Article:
So basically the coup plotting gels, literally, in the last days of August of 1973, and then moves very quickly. And by the 8th of September, actually, the Defense Intelligence Agency is reporting that there’s a coup set for Sept. 10, and then it gets set back by 24 hours because of coordination and moving people around and moving tanks and all these things and it’s set for Sept. 11. But you know the CIA only actually reports that on Sept. 10 it was the next day and it turns out to be Jack Devine, the same guy who started up the pots and pans demos has a source, who says, “I’m leaving the country because the coup is going to be tomorrow.”

But there’s one other thing, which is that on Sept. 10, one military guy, a Chilean military guy, comes to the CIA and says, “If Allende’s forces proved to be strong and resistant and fighting gets prolonged and protracted, will you support us? Will you come to our aid if we need it?” So this memo, this request is, literally, on Kissinger’s desk—

MC: In the morning of Sept. 11.

PK: Yes, on the morning of the coup itself, Sept. 11. And of course, in the end, as you know better than anybody, Allende’s forces were not able to hold off the military.

The concern that the Chilean military had that they might meet real resistance from the workers and from Allende’s supporters proved to be unnecessary.

And I just want to read you the first report from the head of the U.S. Military Group in Valparaiso, Lt. Col. Patrick Ryan.

He files this report. “Chile’s coup d’etat was close to perfect.” It’s really important that you understand the way these guys talk. This was in his first “sitrep,” which is short for “situation report.” He reports that by 8:00 a.m. on Sept. 11, the Chilean Navy had secured the port city of Valparaiso and announced that the Popular Unity government was being overthrown in Santiago, the Carabineros were sent out to detain Allende at his residence, but he managed to make it to the Moneda. He reports on the jets attacking the Moneda Palace.

Later, the CIA would consider trying to make propaganda of the fact that Allende had supposedly turned down safe passage. But that was a complete farce and canard because, in fact, a couple of things had happened. One is he had sent a delegation of his top advisers to meet with the military to discuss conditions to surrender the Moneda and they’d all been arrested. So they’d never come back from this effort to have a dialogue on that day of the coup.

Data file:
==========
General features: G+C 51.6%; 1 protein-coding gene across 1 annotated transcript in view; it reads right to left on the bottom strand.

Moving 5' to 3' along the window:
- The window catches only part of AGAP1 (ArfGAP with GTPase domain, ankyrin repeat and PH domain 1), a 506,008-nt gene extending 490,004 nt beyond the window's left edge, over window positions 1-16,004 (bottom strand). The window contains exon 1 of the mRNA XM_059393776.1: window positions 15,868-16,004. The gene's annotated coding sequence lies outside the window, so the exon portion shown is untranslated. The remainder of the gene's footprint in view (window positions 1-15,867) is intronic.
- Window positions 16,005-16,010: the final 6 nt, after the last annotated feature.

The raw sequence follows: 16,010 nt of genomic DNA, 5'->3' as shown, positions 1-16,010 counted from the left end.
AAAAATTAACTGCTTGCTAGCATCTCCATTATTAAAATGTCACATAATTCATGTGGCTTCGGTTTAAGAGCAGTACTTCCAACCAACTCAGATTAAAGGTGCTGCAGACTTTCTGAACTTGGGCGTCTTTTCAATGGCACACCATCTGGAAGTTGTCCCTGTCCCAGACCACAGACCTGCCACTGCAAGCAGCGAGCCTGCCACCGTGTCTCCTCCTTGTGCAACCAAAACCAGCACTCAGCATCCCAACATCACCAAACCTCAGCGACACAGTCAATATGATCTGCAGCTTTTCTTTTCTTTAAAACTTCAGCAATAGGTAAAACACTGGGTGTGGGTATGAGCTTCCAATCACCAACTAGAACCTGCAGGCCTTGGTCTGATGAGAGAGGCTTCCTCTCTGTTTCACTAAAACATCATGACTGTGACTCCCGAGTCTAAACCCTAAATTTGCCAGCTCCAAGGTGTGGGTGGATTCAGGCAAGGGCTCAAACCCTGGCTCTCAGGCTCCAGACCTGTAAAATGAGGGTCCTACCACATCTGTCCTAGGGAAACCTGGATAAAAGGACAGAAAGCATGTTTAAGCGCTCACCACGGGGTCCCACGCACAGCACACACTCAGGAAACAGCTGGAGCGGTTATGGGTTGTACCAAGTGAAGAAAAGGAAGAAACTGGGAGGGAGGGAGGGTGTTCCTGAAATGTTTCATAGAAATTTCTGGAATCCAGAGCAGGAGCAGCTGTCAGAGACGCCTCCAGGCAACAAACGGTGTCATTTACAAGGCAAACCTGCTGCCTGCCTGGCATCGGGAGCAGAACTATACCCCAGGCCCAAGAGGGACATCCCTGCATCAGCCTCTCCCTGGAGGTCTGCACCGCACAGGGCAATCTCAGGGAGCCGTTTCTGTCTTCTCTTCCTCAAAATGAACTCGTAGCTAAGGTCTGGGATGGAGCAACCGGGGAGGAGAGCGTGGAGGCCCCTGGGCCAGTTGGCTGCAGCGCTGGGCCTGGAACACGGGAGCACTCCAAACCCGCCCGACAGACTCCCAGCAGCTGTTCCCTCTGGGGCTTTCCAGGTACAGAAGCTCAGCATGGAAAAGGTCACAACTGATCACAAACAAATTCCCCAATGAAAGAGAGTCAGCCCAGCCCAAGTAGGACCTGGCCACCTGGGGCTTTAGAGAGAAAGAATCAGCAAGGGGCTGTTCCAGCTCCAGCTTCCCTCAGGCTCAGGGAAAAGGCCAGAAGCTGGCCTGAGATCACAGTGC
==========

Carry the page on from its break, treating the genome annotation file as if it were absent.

Then Pinochet himself was recorded on a radio transmission.

MC: By a fellow Chilean ham radio guy.

PK: Yeah, they were going to put him on a plane and then shoot it down. And you have Pinochet’s scratchy, high-pitched voice saying the plane will never land. Kill the bitch and you eliminate the litter. That was the plan that Pinochet had. And I think Allende certainly understood this, and he took his own life instead.

MC: You said initially the State Department was not looped into the CIA’s first plots against Chile. But by the time of Allende’s overthrow in 1973, the Nixon State Department must have had an equally hostile view of Allende and welcomed the coup.

PK: Assistant Secretary of State Jack Kubisch says, “Our policy on Allende worked very well,” in a meeting with Kissinger and in the first meeting that Kissinger calls of this Washington Special Actions group, which is a group designed to speed up a U.S. reaction to anything. But in this case, it’s the U.S. reaction to the coup, which is, we have to get aid to the new military regime very quickly. We know bureaucratic hang-ups so let’s get this, turn on the spigots.

Kissinger jokes during that meeting, which takes place the day after the coup, that President Nixon is worried that we might want to send someone to Allende’s funeral. “I said that I didn’t believe we were considering that,” Kissinger said. Then somebody jokes, “No, not unless you want to go Mr. Kissinger.”

Then, even more extraordinarily, Nixon picks up the phone and calls Kissinger just a few days after the coup, and he asks for an update. Kissinger says, “The Chile thing is consolidating,” referring to the new military regime. Kissinger says, “The liberal press is bleating, bleating like a lamb, that Allende’s Communist has been overthrown.” Nixon is like, of course, in total agreement. “Isn’t it something? Isn’t it something?” he says that the liberal press won’t give them credit. And Kissinger says, “Yeah. You know, in the Eisenhower days, we would be heroes.” And the two of them were commiserating.

MC: I doubt they were much distraught over the death of Chilean democracy and several thousand Chileans.

PK: The two of them are commiserating on the telephone that, A) they can’t openly take credit for this great Cold War victory that they’ve been working towards for three years and, B) discussing what the U.S. role really was. Nixon is worried that our hand is going to show, so he asks Kissinger, “Our hand doesn’t show, does it?” Kissinger says, “We didn’t do it,” meaning, we didn’t participate directly in the coup. Then he says, “I mean, we helped them.” “[Missing word],” which is a reference to Helms or the CIA “created the conditions as great as possible.” And Nixon responds: “That’s right.”

Stay tuned for the upcoming Part 2 of this interview.